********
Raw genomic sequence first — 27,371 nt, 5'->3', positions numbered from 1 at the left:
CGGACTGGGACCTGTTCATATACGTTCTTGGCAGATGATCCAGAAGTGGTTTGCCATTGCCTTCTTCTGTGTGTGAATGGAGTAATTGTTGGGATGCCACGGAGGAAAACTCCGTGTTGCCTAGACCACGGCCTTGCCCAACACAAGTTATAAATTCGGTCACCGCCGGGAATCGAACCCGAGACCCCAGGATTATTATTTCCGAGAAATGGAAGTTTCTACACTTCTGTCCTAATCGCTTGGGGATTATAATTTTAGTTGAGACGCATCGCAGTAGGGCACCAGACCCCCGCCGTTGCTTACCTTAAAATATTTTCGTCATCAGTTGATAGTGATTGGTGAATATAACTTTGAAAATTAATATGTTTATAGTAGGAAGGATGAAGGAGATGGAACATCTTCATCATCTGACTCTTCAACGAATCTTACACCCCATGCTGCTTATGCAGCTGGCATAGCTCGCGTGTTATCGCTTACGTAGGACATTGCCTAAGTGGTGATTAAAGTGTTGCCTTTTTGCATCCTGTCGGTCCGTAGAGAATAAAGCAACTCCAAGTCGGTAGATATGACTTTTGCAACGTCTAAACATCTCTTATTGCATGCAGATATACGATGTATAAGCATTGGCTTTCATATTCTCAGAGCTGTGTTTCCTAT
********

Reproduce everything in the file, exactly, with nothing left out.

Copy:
Raw genomic sequence first — 27,371 nt, 5'->3', positions numbered from 1 at the left:
CGGACTGGGACCTGTTCATATACGTTCTTGGCAGATGATCCAGAAGTGGTTTGCCATTGCCTTCTTCTGTGTGTGAATGGAGTAATTGTTGGGATGCCACGGAGGAAAACTCCGTGTTGCCTAGACCACGGCCTTGCCCAACACAAGTTATAAATTCGGTCACCGCCGGGAATCGAACCCGAGACCCCAGGATTATTATTTCCGAGAAATGGAAGTTTCTACACTTCTGTCCTAATCGCTTGGGGATTATAATTTTAGTTGAGACGCATCGCAGTAGGGCACCAGACCCCCGCCGTTGCTTACCTTAAAATATTTTCGTCATCAGTTGATAGTGATTGGTGAATATAACTTTGAAAATTAATATGTTTATAGTAGGAAGGATGAAGGAGATGGAACATCTTCATCATCTGACTCTTCAACGAATCTTACACCCCATGCTGCTTATGCAGCTGGCATAGCTCGCGTGTTATCGCTTACGTAGGACATTGCCTAAGTGGTGATTAAAGTGTTGCCTTTTTGCATCCTGTCGGTCCGTAGAGAATAAAGCAACTCCAAGTCGGTAGATATGACTTTTGCAACGTCTAAACATCTCTTATTGCATGCAGATATACGATGTATAAGCATTGGCTTTCATATTCTCAGAGCTGTGTTTCCTAT